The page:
Categories: Hindu God and Goddess

Maruts: Stormborn Deities of Vedic Mythology

In Hinduism, the Maruts are powerful deities associated with storms, said to be born from Rudra and Prisni. They’re known for their fierce nature and are sometimes equated with Rudras. Their count varies from 27 to 60, as mentioned in the Rigveda. Described as wielding lightning and thunderbolts, with iron teeth and roaring like lions, they’re symbols of intense energy and force. They’re believed to reside in the northwest and travel in golden chariots drawn by ruddy horses.

Maruts

In Vedic mythology, the Maruts are depicted as close companions of Indra, often depicted as a troop of youthful warriors. They play significant roles in battles and are associated with the power of thunder and lightning. Georges Dumezil, a scholar of comparative mythology, draws parallels between the Maruts and similar figures like the Einherjar and the Wild Hunt, suggesting a common thread of warrior spirits across different cultures.

Legend and Mythology

Encountering the Maruts

In the Rigveda’s Hymn 66 of Mandala VI, the Maruts are depicted as celestial beings arising from the metamorphosis of a rainstorm into storm deities. They are described as adorned with golden helmets and breastplates, wielding axes to cleave clouds and usher in rain. Their power is portrayed as so formidable that they can make mountains tremble with their might.

Origins and Relationships

The Maruts are said to be the offspring of Rudra, a deity associated with storms, thunder, and the hunt. Despite this lineage, they were initially aligned with Indra, the paramount deity in Vedic mythology, often referred to as Marutvant, meaning “Accompanied by the Maruts.” Alongside them rides Rodasi, a female deity whose relationship with the Maruts varies. She is depicted as their mother, the wife of Rudra, or their collective wife symbolizing lightning, further highlighting the complex web of relationships in Vedic mythology.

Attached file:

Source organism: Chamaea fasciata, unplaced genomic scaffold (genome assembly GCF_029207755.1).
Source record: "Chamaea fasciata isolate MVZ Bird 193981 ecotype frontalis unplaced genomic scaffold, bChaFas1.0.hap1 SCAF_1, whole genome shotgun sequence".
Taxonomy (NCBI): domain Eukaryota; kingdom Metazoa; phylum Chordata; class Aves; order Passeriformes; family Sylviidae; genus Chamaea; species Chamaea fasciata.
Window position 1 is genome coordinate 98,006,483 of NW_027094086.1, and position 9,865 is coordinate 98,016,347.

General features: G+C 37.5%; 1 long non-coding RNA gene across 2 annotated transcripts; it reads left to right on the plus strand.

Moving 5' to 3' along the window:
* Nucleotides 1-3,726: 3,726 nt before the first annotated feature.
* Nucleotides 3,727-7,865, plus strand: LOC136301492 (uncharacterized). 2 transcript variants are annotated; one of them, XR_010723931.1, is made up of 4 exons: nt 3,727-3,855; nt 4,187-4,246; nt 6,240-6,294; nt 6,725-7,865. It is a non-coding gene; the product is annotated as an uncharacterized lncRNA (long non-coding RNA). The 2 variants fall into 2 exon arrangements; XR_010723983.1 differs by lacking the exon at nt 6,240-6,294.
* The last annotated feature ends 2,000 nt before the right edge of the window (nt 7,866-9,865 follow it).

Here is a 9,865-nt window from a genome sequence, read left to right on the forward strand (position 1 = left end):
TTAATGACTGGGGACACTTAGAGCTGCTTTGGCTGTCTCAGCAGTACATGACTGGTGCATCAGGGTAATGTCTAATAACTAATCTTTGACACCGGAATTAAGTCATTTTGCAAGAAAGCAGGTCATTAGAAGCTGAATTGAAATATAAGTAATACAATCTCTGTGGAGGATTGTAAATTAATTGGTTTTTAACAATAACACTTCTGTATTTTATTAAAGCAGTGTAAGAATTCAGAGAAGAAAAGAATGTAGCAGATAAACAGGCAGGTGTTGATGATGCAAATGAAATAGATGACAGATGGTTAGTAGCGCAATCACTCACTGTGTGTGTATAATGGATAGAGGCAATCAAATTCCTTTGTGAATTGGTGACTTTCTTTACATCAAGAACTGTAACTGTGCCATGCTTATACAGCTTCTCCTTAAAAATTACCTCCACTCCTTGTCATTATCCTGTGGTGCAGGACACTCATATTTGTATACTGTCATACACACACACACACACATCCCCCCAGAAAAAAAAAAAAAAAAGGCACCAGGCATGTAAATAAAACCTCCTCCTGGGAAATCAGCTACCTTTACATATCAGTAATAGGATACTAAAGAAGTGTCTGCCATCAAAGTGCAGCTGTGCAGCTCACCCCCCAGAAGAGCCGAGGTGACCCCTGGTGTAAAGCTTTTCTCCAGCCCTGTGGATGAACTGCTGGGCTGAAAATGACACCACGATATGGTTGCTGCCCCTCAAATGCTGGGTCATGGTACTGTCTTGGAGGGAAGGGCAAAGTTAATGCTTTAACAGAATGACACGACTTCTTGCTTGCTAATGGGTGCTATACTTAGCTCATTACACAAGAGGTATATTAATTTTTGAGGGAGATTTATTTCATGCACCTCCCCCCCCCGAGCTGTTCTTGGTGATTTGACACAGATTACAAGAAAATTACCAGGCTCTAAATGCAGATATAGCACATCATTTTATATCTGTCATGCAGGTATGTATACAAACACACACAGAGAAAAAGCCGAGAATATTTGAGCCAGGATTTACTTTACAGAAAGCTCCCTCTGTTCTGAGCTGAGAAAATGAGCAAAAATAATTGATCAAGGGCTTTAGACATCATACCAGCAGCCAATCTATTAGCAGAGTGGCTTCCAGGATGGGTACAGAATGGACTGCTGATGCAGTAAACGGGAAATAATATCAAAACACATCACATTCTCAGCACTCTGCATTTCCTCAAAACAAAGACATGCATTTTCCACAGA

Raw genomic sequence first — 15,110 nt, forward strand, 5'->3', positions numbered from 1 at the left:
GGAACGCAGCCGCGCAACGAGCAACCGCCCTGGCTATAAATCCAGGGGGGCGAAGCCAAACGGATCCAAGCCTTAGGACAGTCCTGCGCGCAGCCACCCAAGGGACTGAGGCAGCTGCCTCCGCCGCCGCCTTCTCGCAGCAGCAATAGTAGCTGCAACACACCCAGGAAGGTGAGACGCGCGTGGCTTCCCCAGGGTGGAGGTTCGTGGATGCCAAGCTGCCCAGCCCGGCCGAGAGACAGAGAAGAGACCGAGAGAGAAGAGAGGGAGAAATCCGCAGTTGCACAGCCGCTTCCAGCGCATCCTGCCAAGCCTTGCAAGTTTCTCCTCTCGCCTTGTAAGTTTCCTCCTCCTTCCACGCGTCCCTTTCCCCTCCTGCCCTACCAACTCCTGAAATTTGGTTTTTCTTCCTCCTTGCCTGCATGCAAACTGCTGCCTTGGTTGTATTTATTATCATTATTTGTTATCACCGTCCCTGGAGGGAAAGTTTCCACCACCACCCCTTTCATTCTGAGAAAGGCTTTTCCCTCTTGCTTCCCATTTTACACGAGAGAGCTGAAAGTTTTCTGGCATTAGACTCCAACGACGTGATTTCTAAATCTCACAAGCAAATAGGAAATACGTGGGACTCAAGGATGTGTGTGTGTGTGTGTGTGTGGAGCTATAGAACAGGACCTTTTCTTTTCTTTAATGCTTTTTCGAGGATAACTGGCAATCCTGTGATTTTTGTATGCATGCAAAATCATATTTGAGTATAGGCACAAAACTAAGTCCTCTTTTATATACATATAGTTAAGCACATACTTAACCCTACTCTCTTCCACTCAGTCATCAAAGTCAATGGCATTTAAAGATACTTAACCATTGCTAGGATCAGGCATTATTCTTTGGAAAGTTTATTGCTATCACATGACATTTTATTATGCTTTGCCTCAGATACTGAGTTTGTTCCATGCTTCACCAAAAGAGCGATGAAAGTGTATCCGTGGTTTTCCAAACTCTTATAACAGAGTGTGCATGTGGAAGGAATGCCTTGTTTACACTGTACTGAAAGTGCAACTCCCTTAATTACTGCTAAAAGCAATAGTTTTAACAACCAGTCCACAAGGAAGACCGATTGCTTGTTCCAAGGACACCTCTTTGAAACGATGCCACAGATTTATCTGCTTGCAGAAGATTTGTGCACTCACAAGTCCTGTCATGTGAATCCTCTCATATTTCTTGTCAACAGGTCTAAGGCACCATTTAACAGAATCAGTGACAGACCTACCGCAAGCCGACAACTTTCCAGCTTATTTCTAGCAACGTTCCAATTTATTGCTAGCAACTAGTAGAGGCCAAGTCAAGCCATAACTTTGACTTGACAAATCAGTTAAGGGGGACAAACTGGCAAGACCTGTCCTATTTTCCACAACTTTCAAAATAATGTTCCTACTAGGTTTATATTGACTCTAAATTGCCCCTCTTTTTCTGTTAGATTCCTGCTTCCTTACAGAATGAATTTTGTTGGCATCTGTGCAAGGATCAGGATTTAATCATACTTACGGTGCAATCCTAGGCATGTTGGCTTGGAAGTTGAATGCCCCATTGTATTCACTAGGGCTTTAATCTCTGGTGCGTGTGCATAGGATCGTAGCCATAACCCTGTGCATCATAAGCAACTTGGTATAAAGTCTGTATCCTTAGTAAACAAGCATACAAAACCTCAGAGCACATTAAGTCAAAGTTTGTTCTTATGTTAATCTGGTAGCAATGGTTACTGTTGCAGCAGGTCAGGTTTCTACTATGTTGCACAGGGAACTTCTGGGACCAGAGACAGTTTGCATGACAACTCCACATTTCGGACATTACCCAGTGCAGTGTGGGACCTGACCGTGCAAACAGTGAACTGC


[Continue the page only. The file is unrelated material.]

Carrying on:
Role in Mythology

The Maruts play a significant role in assisting Indra, particularly in his battles against adversaries like Vritra, the serpent demon who hoarded the waters. They lend their power to Indra, amplifying his strength and aiding him in his triumphs. However, conflicts arise between Indra and the Maruts, particularly regarding their roles in battles and their entitlement to sacrifices. Despite these disputes, they maintain their place alongside Indra in Vedic mythology, appearing alongside him in various contexts and narratives.

Later Traditions

In later Hindu traditions such as the Puranas, the origin story of the Maruts diverges. They are said to have been born from the broken womb of the goddess Diti after Indra intervened to prevent her from birthing a son who would threaten his position as king of heaven. Diti had intended to carry her pregnancy for a century, posing a significant threat to Indra’s supremacy. This variation highlights the evolution and adaptation of mythological narratives over time within Hindu tradition.

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Krishna Das is an experienced article writer. He writes about Hinduism in his spare time.

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